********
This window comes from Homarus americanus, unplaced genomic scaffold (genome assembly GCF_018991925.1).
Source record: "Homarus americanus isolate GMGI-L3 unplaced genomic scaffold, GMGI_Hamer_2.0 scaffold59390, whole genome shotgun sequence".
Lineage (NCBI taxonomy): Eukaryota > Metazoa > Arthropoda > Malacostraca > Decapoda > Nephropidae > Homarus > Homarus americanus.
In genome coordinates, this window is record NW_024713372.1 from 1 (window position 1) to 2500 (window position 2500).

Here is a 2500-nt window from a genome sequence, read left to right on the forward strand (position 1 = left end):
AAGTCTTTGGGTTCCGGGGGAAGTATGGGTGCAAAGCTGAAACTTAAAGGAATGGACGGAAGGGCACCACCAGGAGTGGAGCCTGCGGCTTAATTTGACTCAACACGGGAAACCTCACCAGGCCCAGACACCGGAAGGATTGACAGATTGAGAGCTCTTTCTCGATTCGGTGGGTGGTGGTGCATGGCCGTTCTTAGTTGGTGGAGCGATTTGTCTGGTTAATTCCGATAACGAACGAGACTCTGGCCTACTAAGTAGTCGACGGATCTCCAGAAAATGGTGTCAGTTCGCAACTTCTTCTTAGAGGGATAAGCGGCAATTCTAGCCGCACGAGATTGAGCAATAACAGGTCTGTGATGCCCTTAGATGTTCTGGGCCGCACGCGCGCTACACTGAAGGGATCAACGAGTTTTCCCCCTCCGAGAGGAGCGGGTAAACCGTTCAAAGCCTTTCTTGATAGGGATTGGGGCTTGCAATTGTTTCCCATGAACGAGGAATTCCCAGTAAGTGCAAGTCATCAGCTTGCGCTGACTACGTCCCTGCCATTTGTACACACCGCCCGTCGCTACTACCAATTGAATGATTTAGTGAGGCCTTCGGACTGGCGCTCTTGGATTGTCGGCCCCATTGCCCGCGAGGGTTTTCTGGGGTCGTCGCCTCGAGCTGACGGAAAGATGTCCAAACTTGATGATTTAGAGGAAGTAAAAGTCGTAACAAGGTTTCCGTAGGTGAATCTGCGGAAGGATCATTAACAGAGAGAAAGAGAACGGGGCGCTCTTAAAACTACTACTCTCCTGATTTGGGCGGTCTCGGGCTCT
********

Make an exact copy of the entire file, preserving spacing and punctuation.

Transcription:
This window comes from Homarus americanus, unplaced genomic scaffold (genome assembly GCF_018991925.1).
Source record: "Homarus americanus isolate GMGI-L3 unplaced genomic scaffold, GMGI_Hamer_2.0 scaffold59390, whole genome shotgun sequence".
Lineage (NCBI taxonomy): Eukaryota > Metazoa > Arthropoda > Malacostraca > Decapoda > Nephropidae > Homarus > Homarus americanus.
In genome coordinates, this window is record NW_024713372.1 from 1 (window position 1) to 2500 (window position 2500).

Here is a 2500-nt window from a genome sequence, read left to right on the forward strand (position 1 = left end):
AAGTCTTTGGGTTCCGGGGGAAGTATGGGTGCAAAGCTGAAACTTAAAGGAATGGACGGAAGGGCACCACCAGGAGTGGAGCCTGCGGCTTAATTTGACTCAACACGGGAAACCTCACCAGGCCCAGACACCGGAAGGATTGACAGATTGAGAGCTCTTTCTCGATTCGGTGGGTGGTGGTGCATGGCCGTTCTTAGTTGGTGGAGCGATTTGTCTGGTTAATTCCGATAACGAACGAGACTCTGGCCTACTAAGTAGTCGACGGATCTCCAGAAAATGGTGTCAGTTCGCAACTTCTTCTTAGAGGGATAAGCGGCAATTCTAGCCGCACGAGATTGAGCAATAACAGGTCTGTGATGCCCTTAGATGTTCTGGGCCGCACGCGCGCTACACTGAAGGGATCAACGAGTTTTCCCCCTCCGAGAGGAGCGGGTAAACCGTTCAAAGCCTTTCTTGATAGGGATTGGGGCTTGCAATTGTTTCCCATGAACGAGGAATTCCCAGTAAGTGCAAGTCATCAGCTTGCGCTGACTACGTCCCTGCCATTTGTACACACCGCCCGTCGCTACTACCAATTGAATGATTTAGTGAGGCCTTCGGACTGGCGCTCTTGGATTGTCGGCCCCATTGCCCGCGAGGGTTTTCTGGGGTCGTCGCCTCGAGCTGACGGAAAGATGTCCAAACTTGATGATTTAGAGGAAGTAAAAGTCGTAACAAGGTTTCCGTAGGTGAATCTGCGGAAGGATCATTAACAGAGAGAAAGAGAACGGGGCGCTCTTAAAACTACTACTCTCCTGATTTGGGCGGTCTCGGGCTCT